Devin Kennedy

About me

I work as a software engineer at Google, Inc. (disclaimer: opinions expressed and information presented on this website are entirely my own and in no way represent my employer). I was formerly a student in Computer Science at Cornell University. My areas of interest include computer vision, computer graphics, distributed computing, and network engineering. I've been involved with some research conducted in conjunction the department of Radiology at Weill Cornell Medical College.

In the past, I have spent some summers interning at Google, working most recently with the Google Reader team.

You can check me out on google+, flickr, google reader, or twitter.

You can also send me an e-mail.


In addition to this static home page (which I keep promising myself I'll improve), I maintain a blog (which I keep promising myself I'll update).


I'm up to all sorts of things, although I rarely find the motivation to to write about them. Here's a quick list of some ... and a couple even have working links!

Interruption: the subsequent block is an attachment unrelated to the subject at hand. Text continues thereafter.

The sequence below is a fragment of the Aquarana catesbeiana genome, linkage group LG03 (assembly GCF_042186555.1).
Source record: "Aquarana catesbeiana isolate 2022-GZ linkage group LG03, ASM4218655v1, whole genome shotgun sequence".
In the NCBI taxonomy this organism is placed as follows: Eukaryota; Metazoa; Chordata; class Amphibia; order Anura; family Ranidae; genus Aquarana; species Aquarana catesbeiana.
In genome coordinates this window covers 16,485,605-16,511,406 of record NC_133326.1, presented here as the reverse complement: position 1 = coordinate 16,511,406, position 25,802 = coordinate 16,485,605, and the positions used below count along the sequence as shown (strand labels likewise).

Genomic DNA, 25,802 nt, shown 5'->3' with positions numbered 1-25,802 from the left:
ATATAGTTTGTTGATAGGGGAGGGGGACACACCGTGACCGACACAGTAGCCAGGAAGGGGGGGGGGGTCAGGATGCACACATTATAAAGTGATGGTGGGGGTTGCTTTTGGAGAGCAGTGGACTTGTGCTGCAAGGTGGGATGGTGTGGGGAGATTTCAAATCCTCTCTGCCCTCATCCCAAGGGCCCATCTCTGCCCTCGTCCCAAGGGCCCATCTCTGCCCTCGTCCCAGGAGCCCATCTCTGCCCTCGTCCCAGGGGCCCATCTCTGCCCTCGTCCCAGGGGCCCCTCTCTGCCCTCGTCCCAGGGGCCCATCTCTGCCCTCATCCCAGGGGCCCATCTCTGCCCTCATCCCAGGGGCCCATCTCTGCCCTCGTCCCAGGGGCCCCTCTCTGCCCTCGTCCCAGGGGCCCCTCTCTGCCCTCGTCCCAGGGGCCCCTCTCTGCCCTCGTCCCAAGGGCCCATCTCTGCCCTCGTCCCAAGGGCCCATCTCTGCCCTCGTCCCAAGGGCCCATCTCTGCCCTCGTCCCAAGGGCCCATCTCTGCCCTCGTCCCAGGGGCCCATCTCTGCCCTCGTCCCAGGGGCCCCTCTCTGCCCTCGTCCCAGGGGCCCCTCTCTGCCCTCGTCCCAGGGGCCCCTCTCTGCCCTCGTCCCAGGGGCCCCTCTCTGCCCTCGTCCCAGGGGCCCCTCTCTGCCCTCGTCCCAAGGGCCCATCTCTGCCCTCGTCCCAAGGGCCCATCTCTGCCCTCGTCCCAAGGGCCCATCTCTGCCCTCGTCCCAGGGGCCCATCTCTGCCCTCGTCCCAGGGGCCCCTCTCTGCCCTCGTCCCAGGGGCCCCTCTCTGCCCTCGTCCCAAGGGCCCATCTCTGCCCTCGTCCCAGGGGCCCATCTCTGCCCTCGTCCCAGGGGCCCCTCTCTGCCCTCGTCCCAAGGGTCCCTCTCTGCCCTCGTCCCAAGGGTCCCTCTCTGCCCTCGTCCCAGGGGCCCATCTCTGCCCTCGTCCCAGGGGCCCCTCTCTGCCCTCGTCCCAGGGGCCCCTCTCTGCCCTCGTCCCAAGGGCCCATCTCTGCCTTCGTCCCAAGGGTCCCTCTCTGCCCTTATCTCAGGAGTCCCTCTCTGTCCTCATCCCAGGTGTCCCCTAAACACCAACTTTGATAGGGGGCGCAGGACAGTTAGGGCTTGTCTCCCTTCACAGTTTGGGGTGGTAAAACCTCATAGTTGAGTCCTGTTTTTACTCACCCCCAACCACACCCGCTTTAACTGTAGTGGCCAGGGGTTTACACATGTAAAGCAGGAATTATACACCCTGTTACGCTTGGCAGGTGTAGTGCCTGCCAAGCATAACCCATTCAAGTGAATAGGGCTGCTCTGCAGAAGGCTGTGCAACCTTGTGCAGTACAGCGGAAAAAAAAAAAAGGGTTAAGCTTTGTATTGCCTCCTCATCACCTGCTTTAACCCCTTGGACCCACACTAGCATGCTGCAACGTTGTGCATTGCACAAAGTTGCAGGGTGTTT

simplestitcher is a small photo stitcher suitable for aligning overlapping images from a two-dimensional plane, such as images from microscopy.


dcmframework (source code release pending) is a C++ framework for the rapid development of applications that handle batches of DICOM files. I wrote it with batch image processing in mind, and it powers some software I wrote that automatically removes protected health information from radiographic images. It's built on top of DCMTK, which is a fantastic library. I'm currently working on a more bare-bones C library, however, that's more suited for direct manipulation of DICOM files.


librosscam (Google code page pending) is a library for quickly pulling frames from one or more V4L2 webcams with minimal overhead.


xmlrpclite is a very light-weight C library for writing XML-RPC servers and clients. I wrote it with embedded systems in mind and used it in developing robotics software for a robotics course I TAed as an undergrad.


Working with Ross Anderson and Ben Rubin, I developed some software that can estimate the number of (and reconstruct genetic data for) queens in an ant colony, given only genotypes recorded from males observed in the colony. More details are available at Ross Anderson's website.